Revised sentence: The managing director, who is visiting the company next week, lives in Seattle.
Relative clauses are a useful way of providing additional, nonessential information in a sentence. Take a look at how Naomi might incorporate relative clauses into her essay.
Notice how the underlined relative clauses can be removed from Naomi’s essay without changing the meaning of the sentence.
To check the punctuation of relative clauses, assess whether or not the clause can be taken out of the sentence without changing its meaning. If the relative clause is not essential to the meaning of the sentence, it should be placed in commas. If the relative clause is essential to the meaning of the sentence, it does not require commas around it.
Joining Ideas Using an Appositive
An appositive is a word or group of words that describes or renames a noun or pronoun. Incorporating appositives into your writing is a useful way of combining sentences that are too short and choppy. Take a look at the following example:
Original sentences: Harland Sanders began serving food for hungry travelers in 1930. He is Colonel Sanders or “the Colonel.”
Revised sentence: Harland Sanders, “the Colonel,” began serving food for hungry travelers in 1930.
In the revised sentence, “the Colonel” is an appositive because it renames Harland Sanders. To combine two sentences using an appositive, drop the subject and verb from the sentence that renames the noun and turn it into a phrase. Note that in the previous example, the appositive is positioned immediately after the noun it describes. An appositive may be placed anywhere in a sentence, but it must come directly before or after the noun to which it refers:
Appositive after noun: Scott, a poorly trained athlete, was not expected to win the race.
Appositive before noun: A poorly trained athlete, Scott was not expected to win the race.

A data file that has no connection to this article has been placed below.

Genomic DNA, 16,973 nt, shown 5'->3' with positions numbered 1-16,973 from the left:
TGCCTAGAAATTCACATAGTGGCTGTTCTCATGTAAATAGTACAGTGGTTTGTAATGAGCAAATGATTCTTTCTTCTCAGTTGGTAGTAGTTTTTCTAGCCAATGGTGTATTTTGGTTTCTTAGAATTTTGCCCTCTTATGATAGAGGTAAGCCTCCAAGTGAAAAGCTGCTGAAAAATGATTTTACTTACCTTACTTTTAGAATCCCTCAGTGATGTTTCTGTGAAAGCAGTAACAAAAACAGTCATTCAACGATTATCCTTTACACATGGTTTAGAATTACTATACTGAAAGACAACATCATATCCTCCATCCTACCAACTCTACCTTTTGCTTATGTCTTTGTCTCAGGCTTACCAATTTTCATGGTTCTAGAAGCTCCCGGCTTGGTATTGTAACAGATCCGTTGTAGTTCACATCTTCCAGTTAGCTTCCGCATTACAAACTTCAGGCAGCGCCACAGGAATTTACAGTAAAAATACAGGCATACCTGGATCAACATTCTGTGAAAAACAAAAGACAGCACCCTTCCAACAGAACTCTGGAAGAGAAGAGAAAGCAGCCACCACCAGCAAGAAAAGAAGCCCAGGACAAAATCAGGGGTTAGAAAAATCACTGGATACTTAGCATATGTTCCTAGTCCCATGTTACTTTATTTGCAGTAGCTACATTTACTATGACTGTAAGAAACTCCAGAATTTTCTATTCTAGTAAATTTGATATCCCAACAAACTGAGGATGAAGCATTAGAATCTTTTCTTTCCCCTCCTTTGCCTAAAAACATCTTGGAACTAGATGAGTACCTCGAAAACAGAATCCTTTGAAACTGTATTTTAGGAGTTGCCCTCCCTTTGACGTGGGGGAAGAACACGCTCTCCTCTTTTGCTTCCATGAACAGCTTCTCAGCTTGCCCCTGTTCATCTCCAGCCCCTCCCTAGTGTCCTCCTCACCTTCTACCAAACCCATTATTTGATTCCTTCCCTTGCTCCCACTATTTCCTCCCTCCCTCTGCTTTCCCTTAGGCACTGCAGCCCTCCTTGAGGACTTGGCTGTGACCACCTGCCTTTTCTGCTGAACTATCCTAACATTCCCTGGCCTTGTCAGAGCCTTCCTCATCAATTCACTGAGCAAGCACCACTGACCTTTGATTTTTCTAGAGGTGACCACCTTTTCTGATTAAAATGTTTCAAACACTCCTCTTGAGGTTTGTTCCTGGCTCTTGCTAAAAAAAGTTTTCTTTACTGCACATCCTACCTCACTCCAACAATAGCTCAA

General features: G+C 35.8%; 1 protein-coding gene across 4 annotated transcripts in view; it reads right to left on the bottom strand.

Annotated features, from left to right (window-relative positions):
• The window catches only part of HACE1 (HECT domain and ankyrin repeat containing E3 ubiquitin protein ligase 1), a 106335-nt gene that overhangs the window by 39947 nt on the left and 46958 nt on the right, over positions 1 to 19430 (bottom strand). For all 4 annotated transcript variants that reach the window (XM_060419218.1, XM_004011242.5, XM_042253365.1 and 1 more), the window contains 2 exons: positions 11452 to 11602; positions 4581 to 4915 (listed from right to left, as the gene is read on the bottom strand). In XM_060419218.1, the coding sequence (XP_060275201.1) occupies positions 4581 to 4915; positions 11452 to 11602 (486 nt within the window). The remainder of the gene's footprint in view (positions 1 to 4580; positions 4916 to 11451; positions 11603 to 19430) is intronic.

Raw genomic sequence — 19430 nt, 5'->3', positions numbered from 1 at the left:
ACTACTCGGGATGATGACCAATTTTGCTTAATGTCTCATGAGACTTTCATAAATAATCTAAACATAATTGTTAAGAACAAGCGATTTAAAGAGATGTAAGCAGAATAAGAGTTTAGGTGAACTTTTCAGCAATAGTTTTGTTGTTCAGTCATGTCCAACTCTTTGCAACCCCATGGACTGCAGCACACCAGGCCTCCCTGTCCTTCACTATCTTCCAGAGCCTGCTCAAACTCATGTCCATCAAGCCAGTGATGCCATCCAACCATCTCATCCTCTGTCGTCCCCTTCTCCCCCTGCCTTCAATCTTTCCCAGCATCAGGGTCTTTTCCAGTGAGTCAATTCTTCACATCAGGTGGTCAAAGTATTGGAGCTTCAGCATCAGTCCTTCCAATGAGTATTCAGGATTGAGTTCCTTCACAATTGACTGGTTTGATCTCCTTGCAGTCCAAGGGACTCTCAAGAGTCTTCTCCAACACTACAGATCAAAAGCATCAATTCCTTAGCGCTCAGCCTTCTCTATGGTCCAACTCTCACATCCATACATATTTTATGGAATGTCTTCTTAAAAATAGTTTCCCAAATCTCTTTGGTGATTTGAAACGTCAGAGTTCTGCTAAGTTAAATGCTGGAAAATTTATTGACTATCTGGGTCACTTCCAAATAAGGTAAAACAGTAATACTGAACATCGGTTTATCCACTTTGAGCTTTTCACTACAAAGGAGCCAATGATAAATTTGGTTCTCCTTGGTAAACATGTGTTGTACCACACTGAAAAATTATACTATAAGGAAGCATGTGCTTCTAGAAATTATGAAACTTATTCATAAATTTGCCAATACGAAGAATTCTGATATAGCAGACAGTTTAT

Unlike relative clauses, appositives are always punctuated by a comma or a set commas. Take a look at the way Naomi uses appositives to include additional facts in her essay.
On your own sheet of paper, rewrite the following sentence pairs as one sentence using the techniques you have learned in this section.
- Baby sharks are called pups. Pups can be born in one of three ways.
- The Pacific Ocean is the world’s largest ocean. It extends from the Arctic in the north to the Southern Ocean in the south.
- Michael Phelps won eight gold medals in the 2008 Olympics. He is a champion swimmer.
- Ashley introduced her colleague Dan to her husband, Jim. She speculated that the two of them would have a lot in common.
- Cacao is harvested by hand. It is then sold to chocolate-processing companies at the Coffee, Sugar, and Cocoa Exchange.
Please share with a classmate and compare your answers.
Writing at Work
In addition to varying sentence structure, consider varying the types of sentences you are using in a report or other workplace document. Most sentences are declarative, but a carefully placed question, exclamation, or command can pique colleagues’ interest, even if the subject material is fairly dry. Imagine that you are writing a budget analysis. Beginning your report with a rhetorical question, such as “Where is our money going?” or “How can we increase sales?” encourages people to continue reading to find out the answers. Although they should be used sparingly in academic and professional writing, questions or commands are effective rhetorical devices.
- Sentence variety reduces repetition in a piece of writing and adds emphasis to important points in the text.
- Sentence variety can be introduced to the beginning of sentences by starting a sentence with an adverb, starting a sentence with a prepositional phrase, or by inverting the subject and verb.
- Combine ideas, using modifiers, relative clauses, or appositives, to achieve sentence variety.